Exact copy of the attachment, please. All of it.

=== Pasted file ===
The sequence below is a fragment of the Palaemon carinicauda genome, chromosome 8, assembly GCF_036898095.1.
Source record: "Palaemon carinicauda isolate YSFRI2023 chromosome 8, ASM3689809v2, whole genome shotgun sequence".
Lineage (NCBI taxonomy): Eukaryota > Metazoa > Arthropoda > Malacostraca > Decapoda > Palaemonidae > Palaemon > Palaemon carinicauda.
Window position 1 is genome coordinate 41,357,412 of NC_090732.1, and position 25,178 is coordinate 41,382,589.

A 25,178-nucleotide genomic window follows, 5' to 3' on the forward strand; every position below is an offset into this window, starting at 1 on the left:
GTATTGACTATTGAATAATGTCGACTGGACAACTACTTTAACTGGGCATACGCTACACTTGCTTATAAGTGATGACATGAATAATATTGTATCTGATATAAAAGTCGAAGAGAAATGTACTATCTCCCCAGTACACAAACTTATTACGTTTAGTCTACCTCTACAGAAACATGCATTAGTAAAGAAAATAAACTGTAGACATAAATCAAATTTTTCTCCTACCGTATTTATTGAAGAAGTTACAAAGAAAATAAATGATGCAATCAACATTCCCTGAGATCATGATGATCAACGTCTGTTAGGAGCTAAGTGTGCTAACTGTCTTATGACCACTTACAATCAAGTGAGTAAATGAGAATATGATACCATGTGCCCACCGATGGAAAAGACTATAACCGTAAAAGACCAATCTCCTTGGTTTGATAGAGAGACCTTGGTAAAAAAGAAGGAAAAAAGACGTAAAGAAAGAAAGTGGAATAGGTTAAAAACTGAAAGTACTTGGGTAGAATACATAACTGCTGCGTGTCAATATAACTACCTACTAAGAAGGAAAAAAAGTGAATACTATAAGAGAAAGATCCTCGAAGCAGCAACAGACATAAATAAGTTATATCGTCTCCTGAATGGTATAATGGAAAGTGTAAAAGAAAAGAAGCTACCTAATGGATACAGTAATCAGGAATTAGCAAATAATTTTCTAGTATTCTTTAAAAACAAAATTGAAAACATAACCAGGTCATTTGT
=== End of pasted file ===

The sequence below is a fragment of the Palaemon carinicauda genome, chromosome 8, assembly GCF_036898095.1.
Source record: "Palaemon carinicauda isolate YSFRI2023 chromosome 8, ASM3689809v2, whole genome shotgun sequence".
Lineage (NCBI taxonomy): Eukaryota > Metazoa > Arthropoda > Malacostraca > Decapoda > Palaemonidae > Palaemon > Palaemon carinicauda.
Window position 1 is genome coordinate 41,357,412 of NC_090732.1, and position 25,178 is coordinate 41,382,589.

A 25,178-nucleotide genomic window follows, 5' to 3' on the forward strand; every position below is an offset into this window, starting at 1 on the left:
GTATTGACTATTGAATAATGTCGACTGGACAACTACTTTAACTGGGCATACGCTACACTTGCTTATAAGTGATGACATGAATAATATTGTATCTGATATAAAAGTCGAAGAGAAATGTACTATCTCCCCAGTACACAAACTTATTACGTTTAGTCTACCTCTACAGAAACATGCATTAGTAAAGAAAATAAACTGTAGACATAAATCAAATTTTTCTCCTACCGTATTTATTGAAGAAGTTACAAAGAAAATAAATGATGCAATCAACATTCCCTGAGATCATGATGATCAACGTCTGTTAGGAGCTAAGTGTGCTAACTGTCTTATGACCACTTACAATCAAGTGAGTAAATGAGAATATGATACCATGTGCCCACCGATGGAAAAGACTATAACCGTAAAAGACCAATCTCCTTGGTTTGATAGAGAGACCTTGGTAAAAAAGAAGGAAAAAAGACGTAAAGAAAGAAAGTGGAATAGGTTAAAAACTGAAAGTACTTGGGTAGAATACATAACTGCTGCGTGTCAATATAACTACCTACTAAGAAGGAAAAAAAGTGAATACTATAAGAGAAAGATCCTCGAAGCAGCAACAGACATAAATAAGTTATATCGTCTCCTGAATGGTATAATGGAAAGTGTAAAAGAAAAGAAGCTACCTAATGGATACAGTAATCAGGAATTAGCAAATAATTTTCTAGTATTCTTTAAAAACAAAATTGAAAACATAACCAGGTCATTTGT